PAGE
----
Food Systems (One Earth Journal by Cell Press)

Access to food is a universal need and a fundamental right, yet current patterns of production and consumption are failing to address issues of food security while simultaneously deteriorating planetary health. In recognition of the urgent need to transform the way we consume, produce, and think about food, this collection of opinion pieces, authoritative reviews, original research articles, and artwork outlines the complexity of the challenge as well as potential solutions towards sustainable food systems for all. You can use the search feature to filter for Open Access Articles.

One Earth is Cell Press’ flagship sustainability journal. One Earth provides a home for high-quality research and perspectives that significantly advance our ability to better understand and address today’s sustainability challenges. We publish monthly thematic issues that aspire to break down barriers between the natural, social and applied sciences and the humanities, stimulate the cross-pollination of ideas, and encourage transformative research. They particularly encourage submissions with cross-disciplinary interest. Studies can be conducted at all spatial, temporal, and socio-political scales, but all submissions must offer a significant conceptual advance.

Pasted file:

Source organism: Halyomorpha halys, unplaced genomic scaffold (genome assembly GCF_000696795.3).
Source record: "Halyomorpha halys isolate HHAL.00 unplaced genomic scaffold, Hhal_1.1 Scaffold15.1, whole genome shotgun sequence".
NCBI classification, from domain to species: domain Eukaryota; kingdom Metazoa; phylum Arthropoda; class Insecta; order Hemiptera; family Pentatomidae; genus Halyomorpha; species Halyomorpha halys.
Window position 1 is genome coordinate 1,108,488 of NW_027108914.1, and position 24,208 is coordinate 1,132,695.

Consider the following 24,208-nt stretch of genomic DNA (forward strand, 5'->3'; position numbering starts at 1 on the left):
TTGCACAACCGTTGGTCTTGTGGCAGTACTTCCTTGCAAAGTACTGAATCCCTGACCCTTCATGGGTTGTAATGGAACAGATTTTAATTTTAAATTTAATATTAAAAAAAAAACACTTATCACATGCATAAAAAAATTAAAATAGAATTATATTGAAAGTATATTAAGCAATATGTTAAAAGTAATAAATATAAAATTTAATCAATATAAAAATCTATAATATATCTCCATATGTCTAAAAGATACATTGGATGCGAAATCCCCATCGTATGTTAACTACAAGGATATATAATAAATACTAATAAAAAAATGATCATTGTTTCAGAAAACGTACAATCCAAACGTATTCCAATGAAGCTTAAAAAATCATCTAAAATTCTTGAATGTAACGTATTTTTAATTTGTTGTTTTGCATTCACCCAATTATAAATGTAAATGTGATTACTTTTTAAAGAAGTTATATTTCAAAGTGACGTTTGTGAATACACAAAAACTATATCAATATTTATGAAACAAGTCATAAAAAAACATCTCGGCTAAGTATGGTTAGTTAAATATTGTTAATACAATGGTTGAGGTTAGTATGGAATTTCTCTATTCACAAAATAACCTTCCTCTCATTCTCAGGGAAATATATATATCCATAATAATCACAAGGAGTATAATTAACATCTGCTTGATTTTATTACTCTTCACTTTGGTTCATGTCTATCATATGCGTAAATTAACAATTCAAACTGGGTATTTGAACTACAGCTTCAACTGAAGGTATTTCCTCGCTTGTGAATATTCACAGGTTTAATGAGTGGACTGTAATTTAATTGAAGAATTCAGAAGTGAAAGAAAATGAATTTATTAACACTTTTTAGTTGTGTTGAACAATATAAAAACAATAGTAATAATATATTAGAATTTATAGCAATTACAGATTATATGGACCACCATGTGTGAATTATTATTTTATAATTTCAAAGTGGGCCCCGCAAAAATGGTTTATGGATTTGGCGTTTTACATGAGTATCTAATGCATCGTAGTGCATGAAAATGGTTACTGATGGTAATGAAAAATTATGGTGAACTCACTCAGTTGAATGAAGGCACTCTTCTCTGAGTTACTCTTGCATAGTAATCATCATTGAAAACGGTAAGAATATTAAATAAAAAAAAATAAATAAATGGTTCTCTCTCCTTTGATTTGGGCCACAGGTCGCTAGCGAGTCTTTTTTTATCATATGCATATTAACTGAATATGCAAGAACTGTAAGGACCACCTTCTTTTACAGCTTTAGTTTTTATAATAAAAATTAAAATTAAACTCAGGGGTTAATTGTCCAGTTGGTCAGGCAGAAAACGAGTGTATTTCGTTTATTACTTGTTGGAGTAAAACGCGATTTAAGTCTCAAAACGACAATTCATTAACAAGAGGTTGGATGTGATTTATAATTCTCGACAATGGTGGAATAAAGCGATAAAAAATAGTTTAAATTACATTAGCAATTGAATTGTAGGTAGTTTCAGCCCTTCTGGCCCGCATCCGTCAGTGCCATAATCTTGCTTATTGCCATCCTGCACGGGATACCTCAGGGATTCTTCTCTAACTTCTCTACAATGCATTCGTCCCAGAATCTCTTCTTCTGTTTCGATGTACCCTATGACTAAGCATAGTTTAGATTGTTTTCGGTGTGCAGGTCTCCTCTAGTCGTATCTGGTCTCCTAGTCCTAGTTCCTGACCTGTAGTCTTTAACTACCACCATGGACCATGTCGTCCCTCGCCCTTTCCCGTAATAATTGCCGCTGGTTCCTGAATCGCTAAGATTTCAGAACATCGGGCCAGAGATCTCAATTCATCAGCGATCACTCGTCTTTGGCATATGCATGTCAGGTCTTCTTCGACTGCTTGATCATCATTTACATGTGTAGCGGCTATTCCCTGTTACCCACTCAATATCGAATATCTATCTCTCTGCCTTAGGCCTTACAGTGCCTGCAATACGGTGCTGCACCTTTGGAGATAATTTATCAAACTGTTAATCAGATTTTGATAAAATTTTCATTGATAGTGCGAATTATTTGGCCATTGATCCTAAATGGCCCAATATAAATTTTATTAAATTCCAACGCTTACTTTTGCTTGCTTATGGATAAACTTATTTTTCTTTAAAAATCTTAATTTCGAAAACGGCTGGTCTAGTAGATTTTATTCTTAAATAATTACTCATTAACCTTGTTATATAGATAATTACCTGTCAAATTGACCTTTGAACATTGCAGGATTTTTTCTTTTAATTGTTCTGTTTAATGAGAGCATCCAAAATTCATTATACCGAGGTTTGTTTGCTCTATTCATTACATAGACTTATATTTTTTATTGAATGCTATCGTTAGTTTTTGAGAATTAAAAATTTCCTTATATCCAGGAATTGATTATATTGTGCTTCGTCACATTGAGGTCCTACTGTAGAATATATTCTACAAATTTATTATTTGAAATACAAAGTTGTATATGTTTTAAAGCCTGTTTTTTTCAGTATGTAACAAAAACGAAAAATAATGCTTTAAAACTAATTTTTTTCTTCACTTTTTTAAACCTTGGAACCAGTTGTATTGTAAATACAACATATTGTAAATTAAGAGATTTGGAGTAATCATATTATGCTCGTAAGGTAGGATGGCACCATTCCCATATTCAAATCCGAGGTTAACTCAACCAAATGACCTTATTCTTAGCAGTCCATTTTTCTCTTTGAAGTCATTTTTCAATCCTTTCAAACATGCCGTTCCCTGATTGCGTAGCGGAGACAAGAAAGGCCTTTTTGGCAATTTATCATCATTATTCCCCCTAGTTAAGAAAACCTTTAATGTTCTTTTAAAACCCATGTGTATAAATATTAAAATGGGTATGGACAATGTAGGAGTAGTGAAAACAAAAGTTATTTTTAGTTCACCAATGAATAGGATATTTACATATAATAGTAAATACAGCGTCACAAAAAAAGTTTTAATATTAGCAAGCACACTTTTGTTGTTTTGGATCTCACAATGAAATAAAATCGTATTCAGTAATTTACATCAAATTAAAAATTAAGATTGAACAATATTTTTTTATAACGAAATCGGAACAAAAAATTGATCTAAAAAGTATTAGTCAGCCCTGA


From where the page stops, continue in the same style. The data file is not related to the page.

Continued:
Solving the Great Food Puzzle: Right Innovation, Right Impact, Right Place. (2023)

WWF (2023). Solving the Great Food Puzzle: Right Innovation, Right Impact, Right Place. Loring, P., Loken, B., Meyer, M., Polack, S., Paolini, A., et al. WWF, Gland, Switzerland